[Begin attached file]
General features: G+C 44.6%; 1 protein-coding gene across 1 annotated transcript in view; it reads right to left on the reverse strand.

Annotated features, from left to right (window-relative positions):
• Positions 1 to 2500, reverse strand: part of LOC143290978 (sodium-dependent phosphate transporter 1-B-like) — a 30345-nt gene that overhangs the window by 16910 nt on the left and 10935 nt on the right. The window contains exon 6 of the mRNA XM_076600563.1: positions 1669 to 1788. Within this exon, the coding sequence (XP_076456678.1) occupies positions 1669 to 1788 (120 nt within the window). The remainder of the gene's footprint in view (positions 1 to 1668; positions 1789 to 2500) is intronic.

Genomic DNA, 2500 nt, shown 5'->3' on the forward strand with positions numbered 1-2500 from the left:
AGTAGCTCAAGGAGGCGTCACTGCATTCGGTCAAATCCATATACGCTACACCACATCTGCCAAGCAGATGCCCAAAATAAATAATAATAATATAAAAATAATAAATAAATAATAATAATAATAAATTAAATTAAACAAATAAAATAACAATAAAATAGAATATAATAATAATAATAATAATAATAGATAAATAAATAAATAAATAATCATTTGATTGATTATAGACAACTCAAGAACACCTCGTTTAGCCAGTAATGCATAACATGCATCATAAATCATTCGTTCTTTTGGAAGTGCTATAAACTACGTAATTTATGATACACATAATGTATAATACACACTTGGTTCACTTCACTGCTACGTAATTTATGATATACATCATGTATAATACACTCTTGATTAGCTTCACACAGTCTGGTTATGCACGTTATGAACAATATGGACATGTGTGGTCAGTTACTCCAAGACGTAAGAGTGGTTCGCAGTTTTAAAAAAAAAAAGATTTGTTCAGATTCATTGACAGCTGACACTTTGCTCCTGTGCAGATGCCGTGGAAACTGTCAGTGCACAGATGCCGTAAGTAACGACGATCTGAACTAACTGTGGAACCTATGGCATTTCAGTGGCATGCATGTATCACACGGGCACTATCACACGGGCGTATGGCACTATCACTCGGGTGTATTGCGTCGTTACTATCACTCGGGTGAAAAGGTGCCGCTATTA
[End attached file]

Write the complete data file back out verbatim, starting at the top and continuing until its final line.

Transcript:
General features: G+C 44.6%; 1 protein-coding gene across 1 annotated transcript in view; it reads right to left on the reverse strand.

Annotated features, from left to right (window-relative positions):
• Positions 1 to 2500, reverse strand: part of LOC143290978 (sodium-dependent phosphate transporter 1-B-like) — a 30345-nt gene that overhangs the window by 16910 nt on the left and 10935 nt on the right. The window contains exon 6 of the mRNA XM_076600563.1: positions 1669 to 1788. Within this exon, the coding sequence (XP_076456678.1) occupies positions 1669 to 1788 (120 nt within the window). The remainder of the gene's footprint in view (positions 1 to 1668; positions 1789 to 2500) is intronic.

Genomic DNA, 2500 nt, shown 5'->3' on the forward strand with positions numbered 1-2500 from the left:
AGTAGCTCAAGGAGGCGTCACTGCATTCGGTCAAATCCATATACGCTACACCACATCTGCCAAGCAGATGCCCAAAATAAATAATAATAATATAAAAATAATAAATAAATAATAATAATAATAAATTAAATTAAACAAATAAAATAACAATAAAATAGAATATAATAATAATAATAATAATAATAGATAAATAAATAAATAAATAATCATTTGATTGATTATAGACAACTCAAGAACACCTCGTTTAGCCAGTAATGCATAACATGCATCATAAATCATTCGTTCTTTTGGAAGTGCTATAAACTACGTAATTTATGATACACATAATGTATAATACACACTTGGTTCACTTCACTGCTACGTAATTTATGATATACATCATGTATAATACACTCTTGATTAGCTTCACACAGTCTGGTTATGCACGTTATGAACAATATGGACATGTGTGGTCAGTTACTCCAAGACGTAAGAGTGGTTCGCAGTTTTAAAAAAAAAAAGATTTGTTCAGATTCATTGACAGCTGACACTTTGCTCCTGTGCAGATGCCGTGGAAACTGTCAGTGCACAGATGCCGTAAGTAACGACGATCTGAACTAACTGTGGAACCTATGGCATTTCAGTGGCATGCATGTATCACACGGGCACTATCACACGGGCGTATGGCACTATCACTCGGGTGTATTGCGTCGTTACTATCACTCGGGTGAAAAGGTGCCGCTATTA